Worm bedding, as mentioned earlier, is typically three inches of loosely-packed shredded paper or coconut fiber. This level will help aerate the mixture, lower fragrant nitrogen levels, and allow your worms to thrive.
Your wet waste should never include meat or dairy product like cheese or yoghurt. Frankly speaking, those things stink when they decompose, which they do quickly because of their high protein content. Genuinely putrid food is toxic to worms. Beans are also high-protein, and dangerous as such. Oils and fats prevalent in animal products will cling to the skins of your wrigglers and suffocate them.
Stick to eggshells, tea bags, vegetable peels, stale/mouldy bread, coffee grounds, rotting fruit, etc. Citrus fruit is generally considered safe, but not citrus peel-- the oil found in the skins are toxic. Banana peels are usually heavily sprayed with herbicides and pesticides, so include them at your own peril. Worms are highly sensitive to poison.
Wet waste should be covered with another layer of bedding, for odor control.

As the worms eat the rotting material, add wet waste to the top level, sprinkling with shredded paper as you go. The worms will consume what they can, and then travel up out of their castings (urine and feces) and into the new feed. Continue the process until the bin is full, and most of the edible matter has been turned into castings by the worms. Drain the sump whenever your hydroponic system requires more fertilizer.
Make sure you test the water's final PH, and adjust accordingly!

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step 3 Lighting

In nature, plants photosynthesize white light from the sun. Sunlight is free. Use it where and when you can.
There's no reason you can't build your system outside, after all, climate permitting. Alternatively, consider placing your hydroponic system in a room with plenty of natural lighting.
If you live in the north hemisphere, for example, your south-facing rooms typically get the most light over the course of the day. Put it there.

During the winter, even in areas where the temperature is tolerable year-round, the sun's light is weak, and plants will suffer. Besides, hydroponic systems are typically indoors where location limits proper daytime lighting to two or three hours in the middle of the season.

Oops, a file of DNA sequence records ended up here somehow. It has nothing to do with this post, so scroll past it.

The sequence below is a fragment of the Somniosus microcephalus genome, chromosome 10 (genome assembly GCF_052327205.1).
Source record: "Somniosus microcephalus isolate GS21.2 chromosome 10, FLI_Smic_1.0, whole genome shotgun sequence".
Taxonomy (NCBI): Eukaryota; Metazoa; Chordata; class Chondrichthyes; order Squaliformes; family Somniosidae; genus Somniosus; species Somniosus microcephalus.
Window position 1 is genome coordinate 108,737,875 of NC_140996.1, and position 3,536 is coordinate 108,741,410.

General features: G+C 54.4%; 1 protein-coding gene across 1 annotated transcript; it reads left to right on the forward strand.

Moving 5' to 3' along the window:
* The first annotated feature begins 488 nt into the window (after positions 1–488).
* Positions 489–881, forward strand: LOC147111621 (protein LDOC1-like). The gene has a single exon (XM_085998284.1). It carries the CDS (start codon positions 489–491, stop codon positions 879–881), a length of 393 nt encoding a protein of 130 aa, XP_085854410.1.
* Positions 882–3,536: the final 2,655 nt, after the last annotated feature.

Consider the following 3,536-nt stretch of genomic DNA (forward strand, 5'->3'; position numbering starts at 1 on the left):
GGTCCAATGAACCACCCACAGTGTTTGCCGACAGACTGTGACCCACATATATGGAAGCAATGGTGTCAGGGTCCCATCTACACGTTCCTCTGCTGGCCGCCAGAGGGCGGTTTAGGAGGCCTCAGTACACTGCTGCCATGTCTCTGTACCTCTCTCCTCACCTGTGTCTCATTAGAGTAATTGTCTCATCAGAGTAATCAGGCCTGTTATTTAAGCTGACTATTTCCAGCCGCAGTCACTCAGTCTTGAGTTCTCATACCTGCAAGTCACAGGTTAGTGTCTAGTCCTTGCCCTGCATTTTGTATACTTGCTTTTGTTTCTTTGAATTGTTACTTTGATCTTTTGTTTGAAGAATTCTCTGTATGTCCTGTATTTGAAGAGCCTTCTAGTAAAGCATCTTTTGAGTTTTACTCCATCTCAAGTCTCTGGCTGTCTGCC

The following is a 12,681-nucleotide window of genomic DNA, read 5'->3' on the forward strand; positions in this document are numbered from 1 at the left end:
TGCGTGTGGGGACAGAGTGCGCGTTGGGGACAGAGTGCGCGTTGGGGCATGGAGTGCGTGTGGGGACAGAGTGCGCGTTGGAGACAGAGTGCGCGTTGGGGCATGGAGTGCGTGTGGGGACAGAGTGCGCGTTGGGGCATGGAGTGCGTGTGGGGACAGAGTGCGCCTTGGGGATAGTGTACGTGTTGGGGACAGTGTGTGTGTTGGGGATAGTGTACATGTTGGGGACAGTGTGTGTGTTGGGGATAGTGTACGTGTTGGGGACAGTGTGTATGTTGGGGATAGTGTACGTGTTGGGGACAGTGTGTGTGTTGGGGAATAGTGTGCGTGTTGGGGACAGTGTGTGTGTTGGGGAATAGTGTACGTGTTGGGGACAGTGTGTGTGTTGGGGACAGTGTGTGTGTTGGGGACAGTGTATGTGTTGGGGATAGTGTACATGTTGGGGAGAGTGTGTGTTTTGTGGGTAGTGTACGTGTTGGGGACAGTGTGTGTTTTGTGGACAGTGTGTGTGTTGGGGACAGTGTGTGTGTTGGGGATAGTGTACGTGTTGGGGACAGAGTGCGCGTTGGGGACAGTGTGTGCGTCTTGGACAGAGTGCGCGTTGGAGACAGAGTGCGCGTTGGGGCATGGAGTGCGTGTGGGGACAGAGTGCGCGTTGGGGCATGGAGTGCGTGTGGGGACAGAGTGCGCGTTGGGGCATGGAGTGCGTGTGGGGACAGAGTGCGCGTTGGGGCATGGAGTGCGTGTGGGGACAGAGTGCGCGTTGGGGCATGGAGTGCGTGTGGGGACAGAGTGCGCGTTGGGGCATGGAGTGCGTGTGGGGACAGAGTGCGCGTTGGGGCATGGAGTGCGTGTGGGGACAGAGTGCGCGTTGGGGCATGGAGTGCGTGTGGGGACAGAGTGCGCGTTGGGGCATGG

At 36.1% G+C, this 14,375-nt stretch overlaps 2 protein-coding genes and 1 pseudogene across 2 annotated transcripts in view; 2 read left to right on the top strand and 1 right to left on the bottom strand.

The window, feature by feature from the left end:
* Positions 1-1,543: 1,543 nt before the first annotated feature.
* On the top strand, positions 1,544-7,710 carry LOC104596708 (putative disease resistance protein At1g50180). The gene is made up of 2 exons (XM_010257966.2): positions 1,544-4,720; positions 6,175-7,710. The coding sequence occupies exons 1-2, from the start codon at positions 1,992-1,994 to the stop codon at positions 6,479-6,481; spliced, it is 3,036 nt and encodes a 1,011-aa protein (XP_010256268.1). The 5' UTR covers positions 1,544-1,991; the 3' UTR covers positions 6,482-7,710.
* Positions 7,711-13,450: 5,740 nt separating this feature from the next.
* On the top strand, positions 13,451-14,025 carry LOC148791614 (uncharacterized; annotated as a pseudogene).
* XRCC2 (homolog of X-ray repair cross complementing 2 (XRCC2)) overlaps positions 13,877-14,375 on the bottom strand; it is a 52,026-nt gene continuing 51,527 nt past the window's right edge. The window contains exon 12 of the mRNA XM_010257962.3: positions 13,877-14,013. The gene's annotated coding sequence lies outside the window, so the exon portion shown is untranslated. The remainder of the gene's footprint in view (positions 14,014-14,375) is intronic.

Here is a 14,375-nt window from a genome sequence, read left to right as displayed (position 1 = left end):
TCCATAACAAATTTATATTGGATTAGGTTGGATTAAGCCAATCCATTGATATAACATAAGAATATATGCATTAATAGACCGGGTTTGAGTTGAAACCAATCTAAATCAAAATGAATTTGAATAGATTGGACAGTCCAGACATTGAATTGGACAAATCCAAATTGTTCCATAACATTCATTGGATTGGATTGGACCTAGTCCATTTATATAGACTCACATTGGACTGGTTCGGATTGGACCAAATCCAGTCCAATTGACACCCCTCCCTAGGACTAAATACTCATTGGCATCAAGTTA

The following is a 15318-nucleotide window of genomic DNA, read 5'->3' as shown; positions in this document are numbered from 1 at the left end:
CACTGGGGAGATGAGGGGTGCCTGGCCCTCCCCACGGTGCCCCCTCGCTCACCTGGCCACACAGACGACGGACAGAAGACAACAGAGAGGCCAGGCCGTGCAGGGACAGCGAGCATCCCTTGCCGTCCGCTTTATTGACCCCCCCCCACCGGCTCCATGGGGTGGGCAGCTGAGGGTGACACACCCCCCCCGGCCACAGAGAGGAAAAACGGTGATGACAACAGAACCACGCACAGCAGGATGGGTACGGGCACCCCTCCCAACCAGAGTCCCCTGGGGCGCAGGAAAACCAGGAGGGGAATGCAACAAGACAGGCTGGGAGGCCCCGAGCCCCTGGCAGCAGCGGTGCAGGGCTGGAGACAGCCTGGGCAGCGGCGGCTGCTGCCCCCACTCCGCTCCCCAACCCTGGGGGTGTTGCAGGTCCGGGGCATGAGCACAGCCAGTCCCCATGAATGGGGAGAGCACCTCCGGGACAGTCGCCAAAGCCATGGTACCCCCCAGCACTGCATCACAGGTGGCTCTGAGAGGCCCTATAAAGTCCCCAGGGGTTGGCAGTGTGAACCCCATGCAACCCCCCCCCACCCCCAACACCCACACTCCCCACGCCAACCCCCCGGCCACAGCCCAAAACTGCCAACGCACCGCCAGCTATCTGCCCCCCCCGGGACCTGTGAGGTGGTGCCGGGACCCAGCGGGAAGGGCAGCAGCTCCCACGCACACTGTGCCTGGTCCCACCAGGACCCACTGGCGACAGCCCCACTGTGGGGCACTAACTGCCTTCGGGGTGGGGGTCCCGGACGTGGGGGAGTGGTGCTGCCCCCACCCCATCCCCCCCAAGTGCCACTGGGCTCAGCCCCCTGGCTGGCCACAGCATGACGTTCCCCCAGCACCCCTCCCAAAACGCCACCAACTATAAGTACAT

You can help mother nature along by using artificial light.

Artificial grow-lighting kits can be purchased in stores, or built on a budget at home. The cost will depend heavily on how many plants you plan to be lighting.
Frankly, you can expect to lay down at least $100 to light a very small area-- we're talking a meter squared, here.
Plants absorb red and blue light wavelengths efficiently, which stimulates growth. More importantly, plants absorb one more than the other. Whether you buy or build your grow lights, you should be looking for an 8-1 ratio of red and blue emitters. (8 red for every blue, not vice-versa.)
Although green lights are commonly included in standard grow light kits, they're not considered "necessary". Green light is mostly reflected, producing the vibrant color we associate with healthy leaves. Grown without green light, plants take on much darker shade-- almost black-- and rumor has it they take on different flavor characteristics. However, if energy consumption is a concern (this is a budget-saving project, after all) eliminate the green light, but not the blue or red.

LEDs are highly recommended for hydroponic projects, considering the serious advantages they hold over traditional halogen bulbs. They have much longer life-spans, produce less heat and consume less energy. For bonus eco-points, power your LEDs with solar chargers!
Consider the cost of the LEDs to be an investment towards lower energy bills (especially in comparison to operating halogen grow lights) and smaller grocery tabs.
There is one major drawback to using LED lighting, besides the cost. (Derrekito brought this up on another instructable.) The average plant absorbs is happiest absorbing red light at 600-625nm. The average red LED emits light at about 630-660nm.
LED lighting isn't perfect. I highly recommend supplementing with natural light.

I am not the person to ask about building LED grow-light systems. There are plenty of existing instructables available on the subject. Instructable's own }{itch seems to know his stuff. Look'im up.
http://www.instructables.com/id/high-power-LED-grow-lights-M.k2/

 

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step 4 Irrigation

In hydroponics, water can be delivered to a plant via local irrigation, or sub-irrigation.